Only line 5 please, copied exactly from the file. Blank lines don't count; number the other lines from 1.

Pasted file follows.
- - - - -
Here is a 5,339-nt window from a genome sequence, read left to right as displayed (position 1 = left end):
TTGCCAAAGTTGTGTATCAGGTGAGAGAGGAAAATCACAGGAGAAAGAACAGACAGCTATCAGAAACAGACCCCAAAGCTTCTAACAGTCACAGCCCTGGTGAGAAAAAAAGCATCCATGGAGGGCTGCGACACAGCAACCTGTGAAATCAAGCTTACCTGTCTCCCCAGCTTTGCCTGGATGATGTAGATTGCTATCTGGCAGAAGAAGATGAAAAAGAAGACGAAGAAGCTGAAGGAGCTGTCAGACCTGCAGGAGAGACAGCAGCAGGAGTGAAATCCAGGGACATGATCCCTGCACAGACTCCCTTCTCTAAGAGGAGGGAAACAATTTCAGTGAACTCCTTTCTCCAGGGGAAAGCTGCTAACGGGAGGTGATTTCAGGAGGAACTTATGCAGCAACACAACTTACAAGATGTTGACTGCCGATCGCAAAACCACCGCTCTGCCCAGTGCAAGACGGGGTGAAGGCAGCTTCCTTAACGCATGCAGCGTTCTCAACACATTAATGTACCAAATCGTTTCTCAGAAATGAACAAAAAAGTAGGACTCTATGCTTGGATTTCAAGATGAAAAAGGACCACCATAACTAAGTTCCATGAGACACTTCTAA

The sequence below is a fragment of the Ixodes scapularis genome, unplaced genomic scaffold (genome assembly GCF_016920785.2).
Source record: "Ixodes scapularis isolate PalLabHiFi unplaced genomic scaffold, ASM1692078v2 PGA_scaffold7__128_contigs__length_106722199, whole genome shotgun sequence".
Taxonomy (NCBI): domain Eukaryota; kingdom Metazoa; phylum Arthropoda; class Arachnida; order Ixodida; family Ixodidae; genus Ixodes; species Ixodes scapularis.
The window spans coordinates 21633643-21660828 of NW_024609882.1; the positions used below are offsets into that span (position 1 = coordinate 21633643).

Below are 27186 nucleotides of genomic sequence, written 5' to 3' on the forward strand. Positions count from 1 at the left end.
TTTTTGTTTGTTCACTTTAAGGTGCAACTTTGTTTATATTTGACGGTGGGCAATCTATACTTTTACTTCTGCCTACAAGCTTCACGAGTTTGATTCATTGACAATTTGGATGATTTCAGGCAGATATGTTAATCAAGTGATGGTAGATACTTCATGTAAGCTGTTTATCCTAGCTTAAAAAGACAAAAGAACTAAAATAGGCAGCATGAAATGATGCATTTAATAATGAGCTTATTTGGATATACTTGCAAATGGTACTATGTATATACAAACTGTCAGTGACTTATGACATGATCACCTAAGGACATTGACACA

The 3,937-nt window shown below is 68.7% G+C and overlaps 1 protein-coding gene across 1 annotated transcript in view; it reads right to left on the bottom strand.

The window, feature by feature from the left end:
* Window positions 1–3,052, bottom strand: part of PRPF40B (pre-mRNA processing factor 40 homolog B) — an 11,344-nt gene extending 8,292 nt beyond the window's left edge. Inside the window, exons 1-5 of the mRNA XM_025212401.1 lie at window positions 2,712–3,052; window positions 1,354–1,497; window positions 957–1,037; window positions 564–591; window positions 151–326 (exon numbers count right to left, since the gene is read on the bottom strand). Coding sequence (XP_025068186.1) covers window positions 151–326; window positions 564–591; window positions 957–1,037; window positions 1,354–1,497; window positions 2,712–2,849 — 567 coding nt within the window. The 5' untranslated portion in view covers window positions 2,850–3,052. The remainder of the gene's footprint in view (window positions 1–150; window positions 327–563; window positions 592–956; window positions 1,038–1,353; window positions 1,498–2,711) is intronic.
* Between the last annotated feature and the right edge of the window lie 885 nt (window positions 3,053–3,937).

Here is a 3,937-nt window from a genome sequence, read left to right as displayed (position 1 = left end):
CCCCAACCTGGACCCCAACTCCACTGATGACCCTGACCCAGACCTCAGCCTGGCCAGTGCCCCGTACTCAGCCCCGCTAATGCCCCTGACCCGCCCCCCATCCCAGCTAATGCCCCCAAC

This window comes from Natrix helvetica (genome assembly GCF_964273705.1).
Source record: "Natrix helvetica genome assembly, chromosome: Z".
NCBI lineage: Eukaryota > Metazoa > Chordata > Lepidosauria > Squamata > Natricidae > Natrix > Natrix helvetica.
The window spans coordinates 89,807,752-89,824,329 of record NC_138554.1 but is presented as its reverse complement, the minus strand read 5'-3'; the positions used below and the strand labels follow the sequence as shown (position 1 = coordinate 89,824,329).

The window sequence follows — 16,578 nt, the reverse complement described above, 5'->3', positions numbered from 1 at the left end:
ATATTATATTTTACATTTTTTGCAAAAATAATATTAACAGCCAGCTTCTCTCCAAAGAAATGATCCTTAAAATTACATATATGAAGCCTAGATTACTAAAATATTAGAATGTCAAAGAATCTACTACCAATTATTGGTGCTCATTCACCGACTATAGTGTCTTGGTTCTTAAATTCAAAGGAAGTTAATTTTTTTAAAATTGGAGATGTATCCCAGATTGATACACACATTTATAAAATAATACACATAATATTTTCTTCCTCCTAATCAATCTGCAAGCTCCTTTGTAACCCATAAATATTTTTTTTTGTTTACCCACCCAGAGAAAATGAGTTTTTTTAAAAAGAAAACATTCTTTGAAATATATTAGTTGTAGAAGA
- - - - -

Taxonomy (NCBI): domain Eukaryota; kingdom Metazoa; phylum Arthropoda; class Arachnida; order Ixodida; family Ixodidae; genus Ixodes; species Ixodes scapularis.